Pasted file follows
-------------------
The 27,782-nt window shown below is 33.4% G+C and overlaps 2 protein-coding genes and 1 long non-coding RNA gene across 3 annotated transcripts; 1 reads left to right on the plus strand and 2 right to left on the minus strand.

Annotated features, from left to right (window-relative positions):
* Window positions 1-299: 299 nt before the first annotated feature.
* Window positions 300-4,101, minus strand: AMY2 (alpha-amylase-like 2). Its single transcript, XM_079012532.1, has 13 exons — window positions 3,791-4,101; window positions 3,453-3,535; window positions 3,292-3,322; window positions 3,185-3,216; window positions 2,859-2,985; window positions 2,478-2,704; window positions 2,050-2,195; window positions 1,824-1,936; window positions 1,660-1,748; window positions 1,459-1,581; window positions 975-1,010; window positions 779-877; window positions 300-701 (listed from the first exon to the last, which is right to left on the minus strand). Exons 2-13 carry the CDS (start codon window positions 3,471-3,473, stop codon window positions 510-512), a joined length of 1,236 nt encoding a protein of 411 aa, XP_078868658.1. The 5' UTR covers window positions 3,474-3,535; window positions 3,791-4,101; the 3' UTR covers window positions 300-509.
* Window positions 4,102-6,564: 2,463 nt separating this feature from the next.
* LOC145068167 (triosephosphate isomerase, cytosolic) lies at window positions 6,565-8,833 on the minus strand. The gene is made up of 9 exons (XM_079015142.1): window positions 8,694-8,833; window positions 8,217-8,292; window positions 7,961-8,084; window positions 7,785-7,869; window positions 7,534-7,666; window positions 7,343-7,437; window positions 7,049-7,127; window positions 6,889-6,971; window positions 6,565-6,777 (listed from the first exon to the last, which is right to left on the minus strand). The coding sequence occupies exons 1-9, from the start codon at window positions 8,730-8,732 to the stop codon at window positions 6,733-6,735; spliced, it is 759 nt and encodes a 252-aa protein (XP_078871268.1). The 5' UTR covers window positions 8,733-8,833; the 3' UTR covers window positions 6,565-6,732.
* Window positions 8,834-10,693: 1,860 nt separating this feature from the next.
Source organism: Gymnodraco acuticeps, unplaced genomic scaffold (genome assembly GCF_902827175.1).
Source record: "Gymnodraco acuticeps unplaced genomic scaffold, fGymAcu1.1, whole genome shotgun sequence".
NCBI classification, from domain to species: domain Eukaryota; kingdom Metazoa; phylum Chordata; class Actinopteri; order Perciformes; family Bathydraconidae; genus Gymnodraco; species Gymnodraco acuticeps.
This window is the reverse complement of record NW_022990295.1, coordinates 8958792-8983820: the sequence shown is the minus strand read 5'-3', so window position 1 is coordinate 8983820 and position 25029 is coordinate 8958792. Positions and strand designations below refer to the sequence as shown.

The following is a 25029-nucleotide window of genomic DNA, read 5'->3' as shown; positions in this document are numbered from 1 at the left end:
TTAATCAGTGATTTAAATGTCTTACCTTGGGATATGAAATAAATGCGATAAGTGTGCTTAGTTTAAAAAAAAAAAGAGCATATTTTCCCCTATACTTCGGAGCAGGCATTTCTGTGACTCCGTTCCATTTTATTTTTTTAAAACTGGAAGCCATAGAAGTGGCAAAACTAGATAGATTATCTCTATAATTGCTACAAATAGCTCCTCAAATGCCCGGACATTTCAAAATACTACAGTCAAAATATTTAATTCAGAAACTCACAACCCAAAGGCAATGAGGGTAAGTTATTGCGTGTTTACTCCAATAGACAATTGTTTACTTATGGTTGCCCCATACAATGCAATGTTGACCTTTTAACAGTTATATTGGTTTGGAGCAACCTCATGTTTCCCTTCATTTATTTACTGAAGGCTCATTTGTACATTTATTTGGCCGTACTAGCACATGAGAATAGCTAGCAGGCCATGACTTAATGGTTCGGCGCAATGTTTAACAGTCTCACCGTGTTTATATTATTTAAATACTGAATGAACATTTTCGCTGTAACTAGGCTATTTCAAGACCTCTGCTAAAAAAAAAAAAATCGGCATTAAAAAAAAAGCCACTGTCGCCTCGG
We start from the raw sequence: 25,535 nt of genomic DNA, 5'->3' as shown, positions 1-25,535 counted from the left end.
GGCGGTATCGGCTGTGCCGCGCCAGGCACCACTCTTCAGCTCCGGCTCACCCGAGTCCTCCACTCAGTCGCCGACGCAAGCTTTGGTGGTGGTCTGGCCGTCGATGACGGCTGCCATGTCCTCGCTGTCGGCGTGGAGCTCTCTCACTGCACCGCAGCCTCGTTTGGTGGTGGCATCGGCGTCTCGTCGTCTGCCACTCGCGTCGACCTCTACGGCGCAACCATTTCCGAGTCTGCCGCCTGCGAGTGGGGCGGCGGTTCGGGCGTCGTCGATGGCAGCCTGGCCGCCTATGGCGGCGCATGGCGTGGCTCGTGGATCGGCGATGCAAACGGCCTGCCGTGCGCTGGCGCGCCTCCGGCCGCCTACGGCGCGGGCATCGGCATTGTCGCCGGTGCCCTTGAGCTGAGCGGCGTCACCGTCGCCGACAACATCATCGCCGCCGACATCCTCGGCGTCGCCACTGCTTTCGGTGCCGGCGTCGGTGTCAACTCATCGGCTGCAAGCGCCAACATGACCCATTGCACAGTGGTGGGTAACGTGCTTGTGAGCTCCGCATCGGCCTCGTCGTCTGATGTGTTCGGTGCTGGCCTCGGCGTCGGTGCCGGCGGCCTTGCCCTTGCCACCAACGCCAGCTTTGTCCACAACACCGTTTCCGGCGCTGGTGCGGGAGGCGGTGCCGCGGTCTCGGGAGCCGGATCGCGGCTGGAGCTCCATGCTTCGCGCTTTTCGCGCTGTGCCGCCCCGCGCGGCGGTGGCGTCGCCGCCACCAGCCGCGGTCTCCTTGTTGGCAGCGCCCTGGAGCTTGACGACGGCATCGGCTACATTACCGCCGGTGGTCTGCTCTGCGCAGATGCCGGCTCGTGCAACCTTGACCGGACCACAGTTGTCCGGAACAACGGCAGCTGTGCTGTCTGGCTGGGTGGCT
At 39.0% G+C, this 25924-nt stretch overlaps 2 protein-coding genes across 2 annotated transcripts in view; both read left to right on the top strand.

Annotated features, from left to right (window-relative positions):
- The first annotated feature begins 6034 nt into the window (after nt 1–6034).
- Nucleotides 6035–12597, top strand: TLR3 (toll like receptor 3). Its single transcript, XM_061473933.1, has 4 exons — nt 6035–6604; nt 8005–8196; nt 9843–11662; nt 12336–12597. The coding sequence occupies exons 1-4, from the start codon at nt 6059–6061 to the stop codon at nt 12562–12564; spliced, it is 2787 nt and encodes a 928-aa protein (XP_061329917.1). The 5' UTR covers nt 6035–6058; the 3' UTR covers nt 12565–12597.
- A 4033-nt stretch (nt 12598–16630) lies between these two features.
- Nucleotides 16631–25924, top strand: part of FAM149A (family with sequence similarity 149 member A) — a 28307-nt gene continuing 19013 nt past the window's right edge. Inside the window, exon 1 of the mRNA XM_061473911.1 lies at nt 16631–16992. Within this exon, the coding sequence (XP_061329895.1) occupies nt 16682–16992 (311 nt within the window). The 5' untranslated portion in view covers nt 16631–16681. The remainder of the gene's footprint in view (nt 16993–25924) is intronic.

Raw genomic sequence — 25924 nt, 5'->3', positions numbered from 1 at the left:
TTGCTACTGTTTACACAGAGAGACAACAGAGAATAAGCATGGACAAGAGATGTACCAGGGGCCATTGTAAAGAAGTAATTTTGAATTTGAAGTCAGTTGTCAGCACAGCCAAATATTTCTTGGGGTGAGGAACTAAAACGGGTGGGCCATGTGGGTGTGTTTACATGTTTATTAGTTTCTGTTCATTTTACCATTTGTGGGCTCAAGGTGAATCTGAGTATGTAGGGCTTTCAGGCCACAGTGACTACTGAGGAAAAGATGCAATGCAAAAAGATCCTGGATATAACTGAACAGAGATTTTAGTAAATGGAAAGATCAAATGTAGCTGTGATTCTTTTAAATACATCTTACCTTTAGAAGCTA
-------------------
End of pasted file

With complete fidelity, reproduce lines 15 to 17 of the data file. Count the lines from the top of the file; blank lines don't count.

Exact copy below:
GGCGGTATCGGCTGTGCCGCGCCAGGCACCACTCTTCAGCTCCGGCTCACCCGAGTCCTCCACTCAGTCGCCGACGCAAGCTTTGGTGGTGGTCTGGCCGTCGATGACGGCTGCCATGTCCTCGCTGTCGGCGTGGAGCTCTCTCACTGCACCGCAGCCTCGTTTGGTGGTGGCATCGGCGTCTCGTCGTCTGCCACTCGCGTCGACCTCTACGGCGCAACCATTTCCGAGTCTGCCGCCTGCGAGTGGGGCGGCGGTTCGGGCGTCGTCGATGGCAGCCTGGCCGCCTATGGCGGCGCATGGCGTGGCTCGTGGATCGGCGATGCAAACGGCCTGCCGTGCGCTGGCGCGCCTCCGGCCGCCTACGGCGCGGGCATCGGCATTGTCGCCGGTGCCCTTGAGCTGAGCGGCGTCACCGTCGCCGACAACATCATCGCCGCCGACATCCTCGGCGTCGCCACTGCTTTCGGTGCCGGCGTCGGTGTCAACTCATCGGCTGCAAGCGCCAACATGACCCATTGCACAGTGGTGGGTAACGTGCTTGTGAGCTCCGCATCGGCCTCGTCGTCTGATGTGTTCGGTGCTGGCCTCGGCGTCGGTGCCGGCGGCCTTGCCCTTGCCACCAACGCCAGCTTTGTCCACAACACCGTTTCCGGCGCTGGTGCGGGAGGCGGTGCCGCGGTCTCGGGAGCCGGATCGCGGCTGGAGCTCCATGCTTCGCGCTTTTCGCGCTGTGCCGCCCCGCGCGGCGGTGGCGTCGCCGCCACCAGCCGCGGTCTCCTTGTTGGCAGCGCCCTGGAGCTTGACGACGGCATCGGCTACATTACCGCCGGTGGTCTGCTCTGCGCAGATGCCGGCTCGTGCAACCTTGACCGGACCACAGTTGTCCGGAACAACGGCAGCTGTGCTGTCTGGCTGGGTGGCT
At 39.0% G+C, this 25924-nt stretch overlaps 2 protein-coding genes across 2 annotated transcripts in view; both read left to right on the top strand.

Annotated features, from left to right (window-relative positions):